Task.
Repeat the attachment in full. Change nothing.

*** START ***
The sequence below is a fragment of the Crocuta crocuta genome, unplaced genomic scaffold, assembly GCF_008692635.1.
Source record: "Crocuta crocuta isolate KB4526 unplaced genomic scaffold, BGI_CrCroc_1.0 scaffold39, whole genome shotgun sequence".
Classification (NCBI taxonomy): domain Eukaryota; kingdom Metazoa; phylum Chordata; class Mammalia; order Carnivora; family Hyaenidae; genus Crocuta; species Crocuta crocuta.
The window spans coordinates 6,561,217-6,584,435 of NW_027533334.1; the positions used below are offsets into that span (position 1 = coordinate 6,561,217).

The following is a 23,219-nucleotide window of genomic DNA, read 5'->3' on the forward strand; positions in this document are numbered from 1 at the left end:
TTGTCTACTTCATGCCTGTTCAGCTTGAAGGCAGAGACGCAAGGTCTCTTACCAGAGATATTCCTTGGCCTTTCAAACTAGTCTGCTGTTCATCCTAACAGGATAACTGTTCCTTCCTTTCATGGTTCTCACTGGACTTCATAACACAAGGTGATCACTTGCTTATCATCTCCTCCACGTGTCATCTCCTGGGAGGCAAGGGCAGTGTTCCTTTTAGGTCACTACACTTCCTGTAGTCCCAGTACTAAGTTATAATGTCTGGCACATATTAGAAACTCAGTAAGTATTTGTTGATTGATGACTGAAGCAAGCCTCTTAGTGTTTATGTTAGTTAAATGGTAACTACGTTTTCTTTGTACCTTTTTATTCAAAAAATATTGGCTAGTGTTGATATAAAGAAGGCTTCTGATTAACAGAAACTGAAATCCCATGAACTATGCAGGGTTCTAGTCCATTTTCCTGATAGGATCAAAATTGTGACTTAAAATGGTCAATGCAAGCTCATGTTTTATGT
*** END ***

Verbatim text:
The sequence below is a fragment of the Crocuta crocuta genome, unplaced genomic scaffold, assembly GCF_008692635.1.
Source record: "Crocuta crocuta isolate KB4526 unplaced genomic scaffold, BGI_CrCroc_1.0 scaffold39, whole genome shotgun sequence".
Classification (NCBI taxonomy): domain Eukaryota; kingdom Metazoa; phylum Chordata; class Mammalia; order Carnivora; family Hyaenidae; genus Crocuta; species Crocuta crocuta.
The window spans coordinates 6,561,217-6,584,435 of NW_027533334.1; the positions used below are offsets into that span (position 1 = coordinate 6,561,217).

The following is a 23,219-nucleotide window of genomic DNA, read 5'->3' on the forward strand; positions in this document are numbered from 1 at the left end:
TTGTCTACTTCATGCCTGTTCAGCTTGAAGGCAGAGACGCAAGGTCTCTTACCAGAGATATTCCTTGGCCTTTCAAACTAGTCTGCTGTTCATCCTAACAGGATAACTGTTCCTTCCTTTCATGGTTCTCACTGGACTTCATAACACAAGGTGATCACTTGCTTATCATCTCCTCCACGTGTCATCTCCTGGGAGGCAAGGGCAGTGTTCCTTTTAGGTCACTACACTTCCTGTAGTCCCAGTACTAAGTTATAATGTCTGGCACATATTAGAAACTCAGTAAGTATTTGTTGATTGATGACTGAAGCAAGCCTCTTAGTGTTTATGTTAGTTAAATGGTAACTACGTTTTCTTTGTACCTTTTTATTCAAAAAATATTGGCTAGTGTTGATATAAAGAAGGCTTCTGATTAACAGAAACTGAAATCCCATGAACTATGCAGGGTTCTAGTCCATTTTCCTGATAGGATCAAAATTGTGACTTAAAATGGTCAATGCAAGCTCATGTTTTATGT